When everything you believed about yourself is a lie, how do you unlock the truth…
Everything changes. Her mom is hospitalized. Her godmother attempts murder. An ancient Order tries to kill Evangeline, and a lethal sect to kidnap her.
Nothing makes sense—especially Evangeline’s own face, which has morphed from geeky to eerily stunning; the ancient key that feels strangely alive against her skin; and the magical abilities she begins to possess. Evangeline must use her wits and supernatural powers to fight her deadly adversaries and discover her true identity. But can she accept who she really is and save the world?
Pandora's Key starts out as two different stories. Evangeline's story and Malledy's story. Both are equally captivating and fun to read. Evangeline's life completely changes on her 16th birthday. After going from somewhat awkward teen to someone she hardly recognizes in a mirror, what was supposed to be a special day turns into a nightmare. Nothing makes sense anymore to Evangeline and she has no on to turn to for help…no one she can trust anyway. Malledy is a superintelligent man with a disease that is slowly killing him. He is looking for something that will cure him, and he is willing to go to any lengths to get his hands on that something.
When the two stories finally merge, it was like nothing I would have expected. People weren't who they seemed to be, both for Evangeline and for Malledy. Evangeline gets to the point where she just does not know who she can trust anymore, so she ends up trusting no one, while Malledy did not really seem to trust anyone from the beginning, with good reason.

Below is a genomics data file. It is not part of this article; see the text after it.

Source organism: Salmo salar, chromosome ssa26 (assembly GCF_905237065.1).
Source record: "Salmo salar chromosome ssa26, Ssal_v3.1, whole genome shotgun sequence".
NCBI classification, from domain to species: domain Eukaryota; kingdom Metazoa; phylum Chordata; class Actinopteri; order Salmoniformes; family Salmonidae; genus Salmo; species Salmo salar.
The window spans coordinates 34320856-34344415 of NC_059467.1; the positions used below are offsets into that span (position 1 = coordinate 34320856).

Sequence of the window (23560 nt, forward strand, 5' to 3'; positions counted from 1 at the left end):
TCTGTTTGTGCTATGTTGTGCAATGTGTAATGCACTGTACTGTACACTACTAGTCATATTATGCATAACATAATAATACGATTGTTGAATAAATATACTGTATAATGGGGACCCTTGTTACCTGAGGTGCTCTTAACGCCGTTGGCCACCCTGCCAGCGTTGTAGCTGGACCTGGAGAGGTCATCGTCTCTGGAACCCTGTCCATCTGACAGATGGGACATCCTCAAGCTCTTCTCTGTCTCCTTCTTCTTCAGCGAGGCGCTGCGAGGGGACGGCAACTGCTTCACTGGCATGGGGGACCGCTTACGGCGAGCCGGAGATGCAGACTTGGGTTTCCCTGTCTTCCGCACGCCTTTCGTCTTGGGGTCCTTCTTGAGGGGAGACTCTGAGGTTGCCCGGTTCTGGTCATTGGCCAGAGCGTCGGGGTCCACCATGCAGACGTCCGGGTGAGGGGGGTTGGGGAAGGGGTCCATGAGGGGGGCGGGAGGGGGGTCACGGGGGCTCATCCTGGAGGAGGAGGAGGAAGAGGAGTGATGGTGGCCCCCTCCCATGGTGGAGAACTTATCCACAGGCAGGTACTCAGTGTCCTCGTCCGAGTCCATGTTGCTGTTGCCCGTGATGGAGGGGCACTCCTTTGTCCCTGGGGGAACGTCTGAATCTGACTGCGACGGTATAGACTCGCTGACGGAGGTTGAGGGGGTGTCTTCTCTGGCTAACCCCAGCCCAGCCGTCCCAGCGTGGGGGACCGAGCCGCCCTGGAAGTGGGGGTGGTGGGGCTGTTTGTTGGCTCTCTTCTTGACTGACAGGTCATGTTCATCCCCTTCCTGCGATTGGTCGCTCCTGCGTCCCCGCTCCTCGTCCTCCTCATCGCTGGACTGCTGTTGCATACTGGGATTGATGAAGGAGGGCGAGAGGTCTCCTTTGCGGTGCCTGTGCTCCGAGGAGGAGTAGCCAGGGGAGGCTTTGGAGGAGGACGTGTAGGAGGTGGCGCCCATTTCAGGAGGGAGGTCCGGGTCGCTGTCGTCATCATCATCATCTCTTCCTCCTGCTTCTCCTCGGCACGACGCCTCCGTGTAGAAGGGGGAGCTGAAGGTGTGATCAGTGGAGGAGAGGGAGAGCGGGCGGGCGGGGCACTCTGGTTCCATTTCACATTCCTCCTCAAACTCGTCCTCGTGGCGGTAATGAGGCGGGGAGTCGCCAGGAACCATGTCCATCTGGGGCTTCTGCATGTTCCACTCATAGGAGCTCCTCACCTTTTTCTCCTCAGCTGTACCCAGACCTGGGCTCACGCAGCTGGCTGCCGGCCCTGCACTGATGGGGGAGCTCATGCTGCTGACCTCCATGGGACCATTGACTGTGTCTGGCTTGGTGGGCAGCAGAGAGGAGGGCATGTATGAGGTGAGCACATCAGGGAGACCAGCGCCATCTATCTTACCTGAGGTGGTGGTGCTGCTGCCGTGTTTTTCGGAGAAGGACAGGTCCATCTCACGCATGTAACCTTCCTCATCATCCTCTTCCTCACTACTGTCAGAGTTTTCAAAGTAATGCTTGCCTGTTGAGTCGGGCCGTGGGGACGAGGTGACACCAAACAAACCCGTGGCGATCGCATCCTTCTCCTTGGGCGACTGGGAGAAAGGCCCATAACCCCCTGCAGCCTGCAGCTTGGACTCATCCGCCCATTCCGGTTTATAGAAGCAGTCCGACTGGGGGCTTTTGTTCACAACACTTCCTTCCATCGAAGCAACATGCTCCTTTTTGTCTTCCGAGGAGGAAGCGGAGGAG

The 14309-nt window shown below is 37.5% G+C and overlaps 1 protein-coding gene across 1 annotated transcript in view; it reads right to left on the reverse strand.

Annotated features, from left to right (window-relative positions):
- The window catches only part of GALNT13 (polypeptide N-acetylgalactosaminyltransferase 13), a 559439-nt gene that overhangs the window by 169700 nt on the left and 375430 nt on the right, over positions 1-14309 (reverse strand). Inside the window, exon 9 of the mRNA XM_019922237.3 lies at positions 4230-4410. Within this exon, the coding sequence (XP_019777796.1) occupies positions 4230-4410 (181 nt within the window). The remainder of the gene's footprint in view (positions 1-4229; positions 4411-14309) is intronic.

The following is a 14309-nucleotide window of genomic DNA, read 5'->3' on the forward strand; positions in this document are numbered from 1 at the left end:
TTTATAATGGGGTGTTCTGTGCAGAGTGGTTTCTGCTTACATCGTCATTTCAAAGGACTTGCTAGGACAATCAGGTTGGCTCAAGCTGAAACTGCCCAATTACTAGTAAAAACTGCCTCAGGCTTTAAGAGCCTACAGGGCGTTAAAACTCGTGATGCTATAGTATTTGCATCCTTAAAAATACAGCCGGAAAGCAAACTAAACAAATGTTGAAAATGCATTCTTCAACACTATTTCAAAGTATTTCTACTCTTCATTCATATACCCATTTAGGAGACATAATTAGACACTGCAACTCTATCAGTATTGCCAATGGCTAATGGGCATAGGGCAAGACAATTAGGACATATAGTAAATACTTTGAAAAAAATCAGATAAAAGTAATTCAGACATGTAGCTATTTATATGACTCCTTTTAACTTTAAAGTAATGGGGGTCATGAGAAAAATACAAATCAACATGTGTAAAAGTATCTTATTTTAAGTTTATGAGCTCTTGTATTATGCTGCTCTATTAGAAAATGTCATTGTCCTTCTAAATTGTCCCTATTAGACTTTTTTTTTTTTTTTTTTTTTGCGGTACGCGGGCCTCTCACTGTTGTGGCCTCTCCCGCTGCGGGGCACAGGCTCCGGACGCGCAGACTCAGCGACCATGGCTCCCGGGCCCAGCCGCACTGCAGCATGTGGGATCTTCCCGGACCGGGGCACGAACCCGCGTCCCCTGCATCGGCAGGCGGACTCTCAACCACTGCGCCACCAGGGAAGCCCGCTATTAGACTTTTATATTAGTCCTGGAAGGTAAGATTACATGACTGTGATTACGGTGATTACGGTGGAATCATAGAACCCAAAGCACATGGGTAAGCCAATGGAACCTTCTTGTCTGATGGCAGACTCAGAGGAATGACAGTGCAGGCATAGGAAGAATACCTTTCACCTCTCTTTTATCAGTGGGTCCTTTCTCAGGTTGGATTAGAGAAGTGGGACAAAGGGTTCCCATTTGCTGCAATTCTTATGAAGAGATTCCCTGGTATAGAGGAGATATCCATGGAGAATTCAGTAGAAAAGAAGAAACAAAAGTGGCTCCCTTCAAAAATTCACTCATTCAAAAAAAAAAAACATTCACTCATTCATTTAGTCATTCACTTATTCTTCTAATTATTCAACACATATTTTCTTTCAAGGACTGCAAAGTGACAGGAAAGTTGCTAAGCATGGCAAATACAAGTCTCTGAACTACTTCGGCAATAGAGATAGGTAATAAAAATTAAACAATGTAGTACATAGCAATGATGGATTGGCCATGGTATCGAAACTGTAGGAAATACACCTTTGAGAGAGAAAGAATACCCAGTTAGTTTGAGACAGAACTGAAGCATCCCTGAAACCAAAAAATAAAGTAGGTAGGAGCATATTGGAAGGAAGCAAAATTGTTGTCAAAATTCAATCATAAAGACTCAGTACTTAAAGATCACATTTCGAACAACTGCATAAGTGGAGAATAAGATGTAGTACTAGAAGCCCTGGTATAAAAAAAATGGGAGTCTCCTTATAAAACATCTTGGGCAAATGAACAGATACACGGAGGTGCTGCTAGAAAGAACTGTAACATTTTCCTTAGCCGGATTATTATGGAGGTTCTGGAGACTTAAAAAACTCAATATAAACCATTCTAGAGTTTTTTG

The characters were great. Evangeline is your normal awkward teen and easy to like as a main character. Her character was well balanced in that she was not so beautiful and popular that you wanted to hate her, yet she was not so down on herself that you got tired of her wining. I think that's a hard balance to create when writing about teen girls, but the author managed it here. Malledy I think we did not get to know quite as well, but we did get to see his motivations and his way of thinking. I loved the mythology background to this story. I loved that the author was able to take such a well known piece of mystery and create a unique story to go with it. It was fresh and entertaining, and I guarantee you'll be left guessing about what's coming next until the very end.
Thank you for stopping by our blog today Nancy! When did you first know you wanted to be a writer?
I can’t recall wanting to be anything but a writer. Maybe that’s because I have a limited skill set, or because writing is a job that you can do in your PJs or anytime during the day. Most of all, though, I have always told stories in my head, and it got kind of cluttered in there. So I thought writing my stories down would be a good idea. Plus, stories had a HUGE influence on me as a kid. They ignited my imagination and I hope I can do the same for other people because a life without imagination would be sad.
Imagination is a must for writers! How do you come up with character names? Are your characters based on people in your life?
For Pandora’s Key, Book One – The Key Trilogy, I had a great time coming up with the characters’ names.
I chose Evangeline’s name after the actress Evangeline Lily from Lost. She was a super complex character who many times felt incapable but always drew from an inner strength she never knew existed and kicked butt in the end. I felt like my Evangeline was a lot like that character so the name fit.